11 APRIL 1903, Page 14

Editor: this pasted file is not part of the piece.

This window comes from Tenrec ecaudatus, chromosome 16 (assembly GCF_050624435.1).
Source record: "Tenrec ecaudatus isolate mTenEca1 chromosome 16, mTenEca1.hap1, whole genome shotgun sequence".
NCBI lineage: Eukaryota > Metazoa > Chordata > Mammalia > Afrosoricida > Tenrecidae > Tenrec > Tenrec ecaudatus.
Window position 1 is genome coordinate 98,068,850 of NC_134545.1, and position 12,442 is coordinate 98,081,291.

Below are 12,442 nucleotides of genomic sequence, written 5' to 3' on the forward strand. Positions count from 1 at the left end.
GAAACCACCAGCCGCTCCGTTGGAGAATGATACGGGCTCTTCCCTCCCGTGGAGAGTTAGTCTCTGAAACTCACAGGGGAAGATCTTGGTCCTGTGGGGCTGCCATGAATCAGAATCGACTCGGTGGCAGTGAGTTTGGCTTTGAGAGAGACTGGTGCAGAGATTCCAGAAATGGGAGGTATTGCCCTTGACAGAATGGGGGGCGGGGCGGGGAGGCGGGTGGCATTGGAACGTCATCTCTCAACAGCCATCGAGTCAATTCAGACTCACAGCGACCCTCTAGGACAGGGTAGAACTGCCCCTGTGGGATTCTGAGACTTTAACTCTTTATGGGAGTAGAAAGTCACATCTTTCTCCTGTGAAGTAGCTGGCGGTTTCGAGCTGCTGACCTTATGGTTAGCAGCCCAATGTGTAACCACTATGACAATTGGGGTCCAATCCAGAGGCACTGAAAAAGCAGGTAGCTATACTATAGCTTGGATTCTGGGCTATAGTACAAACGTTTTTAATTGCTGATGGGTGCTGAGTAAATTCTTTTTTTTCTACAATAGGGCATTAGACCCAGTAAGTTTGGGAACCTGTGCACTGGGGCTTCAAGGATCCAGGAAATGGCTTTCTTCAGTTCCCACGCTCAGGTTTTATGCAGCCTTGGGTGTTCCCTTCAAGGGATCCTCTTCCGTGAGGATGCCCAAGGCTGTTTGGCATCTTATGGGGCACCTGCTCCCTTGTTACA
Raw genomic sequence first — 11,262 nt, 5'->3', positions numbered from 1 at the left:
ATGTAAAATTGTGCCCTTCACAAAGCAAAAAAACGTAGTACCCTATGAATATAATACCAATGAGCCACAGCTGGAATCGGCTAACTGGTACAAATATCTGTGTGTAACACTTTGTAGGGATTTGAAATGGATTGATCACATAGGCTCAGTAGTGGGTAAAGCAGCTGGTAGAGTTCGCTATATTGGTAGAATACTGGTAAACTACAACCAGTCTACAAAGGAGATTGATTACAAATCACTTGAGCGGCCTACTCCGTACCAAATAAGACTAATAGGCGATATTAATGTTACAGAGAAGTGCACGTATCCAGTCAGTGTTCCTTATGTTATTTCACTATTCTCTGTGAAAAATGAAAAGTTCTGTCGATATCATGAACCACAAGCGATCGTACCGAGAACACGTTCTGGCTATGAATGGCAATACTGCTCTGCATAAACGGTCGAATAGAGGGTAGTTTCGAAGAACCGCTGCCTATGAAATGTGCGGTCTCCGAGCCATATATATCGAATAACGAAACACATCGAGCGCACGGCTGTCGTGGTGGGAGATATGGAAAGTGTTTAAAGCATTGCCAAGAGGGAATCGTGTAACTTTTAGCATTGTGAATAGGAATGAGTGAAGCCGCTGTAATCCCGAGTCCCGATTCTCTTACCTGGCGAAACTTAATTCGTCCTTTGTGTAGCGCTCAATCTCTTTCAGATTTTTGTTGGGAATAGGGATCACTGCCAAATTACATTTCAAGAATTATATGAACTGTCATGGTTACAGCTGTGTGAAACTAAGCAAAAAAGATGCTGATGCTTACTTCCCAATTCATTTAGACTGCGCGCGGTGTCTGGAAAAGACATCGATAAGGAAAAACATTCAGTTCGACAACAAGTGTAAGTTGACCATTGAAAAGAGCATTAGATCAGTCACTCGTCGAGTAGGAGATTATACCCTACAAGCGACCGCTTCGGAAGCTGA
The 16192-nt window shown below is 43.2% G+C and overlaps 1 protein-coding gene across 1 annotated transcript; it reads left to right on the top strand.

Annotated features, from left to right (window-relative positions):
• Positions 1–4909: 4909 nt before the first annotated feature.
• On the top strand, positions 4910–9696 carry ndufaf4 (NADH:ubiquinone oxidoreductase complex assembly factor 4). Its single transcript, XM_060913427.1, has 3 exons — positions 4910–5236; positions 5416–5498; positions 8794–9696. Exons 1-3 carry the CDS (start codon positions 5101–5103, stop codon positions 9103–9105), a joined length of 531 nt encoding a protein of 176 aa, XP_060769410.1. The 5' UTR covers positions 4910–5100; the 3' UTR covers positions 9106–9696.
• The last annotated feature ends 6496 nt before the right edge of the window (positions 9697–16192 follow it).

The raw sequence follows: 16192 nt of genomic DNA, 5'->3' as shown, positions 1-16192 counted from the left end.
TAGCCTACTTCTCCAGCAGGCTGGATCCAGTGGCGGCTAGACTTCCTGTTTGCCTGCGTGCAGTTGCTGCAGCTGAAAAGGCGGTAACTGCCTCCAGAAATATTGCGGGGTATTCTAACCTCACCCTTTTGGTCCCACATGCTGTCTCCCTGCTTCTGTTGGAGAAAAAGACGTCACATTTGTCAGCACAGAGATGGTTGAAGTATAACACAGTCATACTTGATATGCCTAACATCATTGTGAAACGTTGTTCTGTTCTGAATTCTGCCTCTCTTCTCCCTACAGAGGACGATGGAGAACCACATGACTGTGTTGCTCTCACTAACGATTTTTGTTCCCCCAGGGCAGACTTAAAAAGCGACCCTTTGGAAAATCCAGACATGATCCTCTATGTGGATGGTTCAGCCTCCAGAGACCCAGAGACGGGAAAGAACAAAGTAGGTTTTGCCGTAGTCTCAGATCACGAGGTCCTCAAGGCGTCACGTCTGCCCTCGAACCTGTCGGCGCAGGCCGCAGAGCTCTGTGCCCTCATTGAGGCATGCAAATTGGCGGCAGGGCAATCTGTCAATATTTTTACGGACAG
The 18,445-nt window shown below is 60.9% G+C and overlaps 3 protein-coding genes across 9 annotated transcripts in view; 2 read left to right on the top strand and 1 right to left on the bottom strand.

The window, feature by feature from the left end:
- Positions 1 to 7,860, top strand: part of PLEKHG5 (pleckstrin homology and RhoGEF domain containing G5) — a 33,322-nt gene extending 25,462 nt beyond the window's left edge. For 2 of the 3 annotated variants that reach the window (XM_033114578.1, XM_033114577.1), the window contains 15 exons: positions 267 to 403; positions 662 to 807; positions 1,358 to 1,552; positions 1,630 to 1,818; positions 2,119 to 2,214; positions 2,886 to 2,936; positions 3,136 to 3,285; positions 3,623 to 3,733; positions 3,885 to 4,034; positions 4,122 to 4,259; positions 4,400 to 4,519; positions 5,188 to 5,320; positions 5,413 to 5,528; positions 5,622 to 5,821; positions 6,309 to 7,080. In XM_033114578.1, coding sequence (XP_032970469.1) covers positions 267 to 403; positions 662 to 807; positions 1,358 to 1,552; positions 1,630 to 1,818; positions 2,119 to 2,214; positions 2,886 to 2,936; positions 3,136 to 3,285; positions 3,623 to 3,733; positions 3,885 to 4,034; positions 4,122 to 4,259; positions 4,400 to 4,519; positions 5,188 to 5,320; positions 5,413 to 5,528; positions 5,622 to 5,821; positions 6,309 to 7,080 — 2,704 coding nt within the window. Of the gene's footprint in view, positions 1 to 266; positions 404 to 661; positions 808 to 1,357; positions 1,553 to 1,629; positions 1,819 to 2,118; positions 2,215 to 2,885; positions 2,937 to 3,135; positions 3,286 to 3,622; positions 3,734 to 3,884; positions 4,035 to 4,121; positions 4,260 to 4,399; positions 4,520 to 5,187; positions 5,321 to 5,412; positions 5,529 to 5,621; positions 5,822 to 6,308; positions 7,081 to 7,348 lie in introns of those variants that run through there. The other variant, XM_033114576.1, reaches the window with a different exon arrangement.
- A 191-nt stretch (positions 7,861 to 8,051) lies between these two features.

[To THE EDITOR OF TEE " SPECTATOR:] SIRT—I most heartily agree with you that classical architec- ture is absolutely unfitted for a national monument. Not only is its Latin origin inappropriate, but -imperfectly con- ceived it is a style which so easily lends itself to that art sec et administratif which is what you happily term " Gorgonesque:' True classical architecture, of which I am an intense admirer, whether it be that of Brunelleschi or Wren, depends on the most rare quality among modern artists of all descriptions,— namely, rhythmic proportion. How many modern classical buildings are there in London possessing this essential quality? It seems to me, however, that unless you can find real artists to carve Gothic ornament, it would be better to have recourse to a less ornamental style than early English. Why should not some form of Elizabethan architecture be used P At any rate, the connection with our heroic age would be :appropriate. Then, also, might not a beginning be made in the, way of introducing external colour among the filthy, sootebegrimed buildings of London ? There is one material which is beauti- fill and unattacked by the dirt and mephitic gases of which the atmosphere of our capital is composed. I refer to glazed bricks and tiles. An architect with a fine sense of colour could produce wonders of beauty with this material, and rain, aided by an occasional fire-engine, would keep it clean. For the the designs and their appropriateness, there is no denying that Sir William Richmond has recreated a technique of mosaic work of extraordinary perfection, which he has had carried out by English workmen. Surely this fine artistic achievement should be utilised. It is to be hoped that not merely lists of names will be found inside the building, but that symbolic sculpture will likewise play its part. Also there should be some general dedicatory inscription, as the Spectator once suggested, written in the languages used by those who fought,— English, French, and Dutch. The question arises, How is the right designer to be found ? Public competition has its disadvantages, but we should remember that by its means we got our finest monument. Without a competition, cer- tainly Stevens would never have been chosen for the work of designing a monument to the Duke of Wellington. It is, indeed, a source of relief to hear that the proposed memorial is to be a cloister of some sort, for this disposes of the nightmare suggestion of a dozen granite obelisks in Hyde Park. These "wild enormities of ancient magna- nimity" may be desirable in the sands of Egypt, but amidst English grass and trees, and by the dozen, the effect would be both hideous and absurd.—I am, Sir, &c.,